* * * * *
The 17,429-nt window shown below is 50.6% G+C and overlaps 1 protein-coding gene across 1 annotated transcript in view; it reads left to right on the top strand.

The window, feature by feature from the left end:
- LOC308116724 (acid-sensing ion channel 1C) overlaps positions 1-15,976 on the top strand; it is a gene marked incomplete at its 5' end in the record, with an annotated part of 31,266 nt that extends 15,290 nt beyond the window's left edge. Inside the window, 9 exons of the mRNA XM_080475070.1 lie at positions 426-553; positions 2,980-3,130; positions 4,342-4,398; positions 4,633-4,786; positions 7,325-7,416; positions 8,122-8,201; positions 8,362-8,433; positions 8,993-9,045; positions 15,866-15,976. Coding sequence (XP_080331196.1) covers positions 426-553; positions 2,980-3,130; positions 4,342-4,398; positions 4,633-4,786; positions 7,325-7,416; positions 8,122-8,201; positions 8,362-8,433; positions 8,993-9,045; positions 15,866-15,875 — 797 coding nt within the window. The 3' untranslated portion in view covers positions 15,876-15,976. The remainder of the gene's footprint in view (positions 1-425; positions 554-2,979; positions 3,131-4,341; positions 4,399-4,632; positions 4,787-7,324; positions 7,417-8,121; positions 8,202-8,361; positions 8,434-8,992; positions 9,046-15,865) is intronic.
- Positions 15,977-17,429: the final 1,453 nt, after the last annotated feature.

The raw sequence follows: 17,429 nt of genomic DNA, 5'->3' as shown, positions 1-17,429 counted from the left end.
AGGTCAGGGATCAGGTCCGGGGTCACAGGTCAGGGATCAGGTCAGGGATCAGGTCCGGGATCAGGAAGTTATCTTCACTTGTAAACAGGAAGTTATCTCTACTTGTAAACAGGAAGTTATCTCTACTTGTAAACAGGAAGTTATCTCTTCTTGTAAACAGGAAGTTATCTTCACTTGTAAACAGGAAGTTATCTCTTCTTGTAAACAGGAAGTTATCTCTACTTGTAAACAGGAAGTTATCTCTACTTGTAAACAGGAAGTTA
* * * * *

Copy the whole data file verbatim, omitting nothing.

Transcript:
The 17,429-nt window shown below is 50.6% G+C and overlaps 1 protein-coding gene across 1 annotated transcript in view; it reads left to right on the top strand.

The window, feature by feature from the left end:
- LOC308116724 (acid-sensing ion channel 1C) overlaps positions 1-15,976 on the top strand; it is a gene marked incomplete at its 5' end in the record, with an annotated part of 31,266 nt that extends 15,290 nt beyond the window's left edge. Inside the window, 9 exons of the mRNA XM_080475070.1 lie at positions 426-553; positions 2,980-3,130; positions 4,342-4,398; positions 4,633-4,786; positions 7,325-7,416; positions 8,122-8,201; positions 8,362-8,433; positions 8,993-9,045; positions 15,866-15,976. Coding sequence (XP_080331196.1) covers positions 426-553; positions 2,980-3,130; positions 4,342-4,398; positions 4,633-4,786; positions 7,325-7,416; positions 8,122-8,201; positions 8,362-8,433; positions 8,993-9,045; positions 15,866-15,875 — 797 coding nt within the window. The 3' untranslated portion in view covers positions 15,876-15,976. The remainder of the gene's footprint in view (positions 1-425; positions 554-2,979; positions 3,131-4,341; positions 4,399-4,632; positions 4,787-7,324; positions 7,417-8,121; positions 8,202-8,361; positions 8,434-8,992; positions 9,046-15,865) is intronic.
- Positions 15,977-17,429: the final 1,453 nt, after the last annotated feature.

The raw sequence follows: 17,429 nt of genomic DNA, 5'->3' as shown, positions 1-17,429 counted from the left end.
AGGTCAGGGATCAGGTCCGGGGTCACAGGTCAGGGATCAGGTCAGGGATCAGGTCCGGGATCAGGAAGTTATCTTCACTTGTAAACAGGAAGTTATCTCTACTTGTAAACAGGAAGTTATCTCTACTTGTAAACAGGAAGTTATCTCTTCTTGTAAACAGGAAGTTATCTTCACTTGTAAACAGGAAGTTATCTCTTCTTGTAAACAGGAAGTTATCTCTACTTGTAAACAGGAAGTTATCTCTACTTGTAAACAGGAAGTTA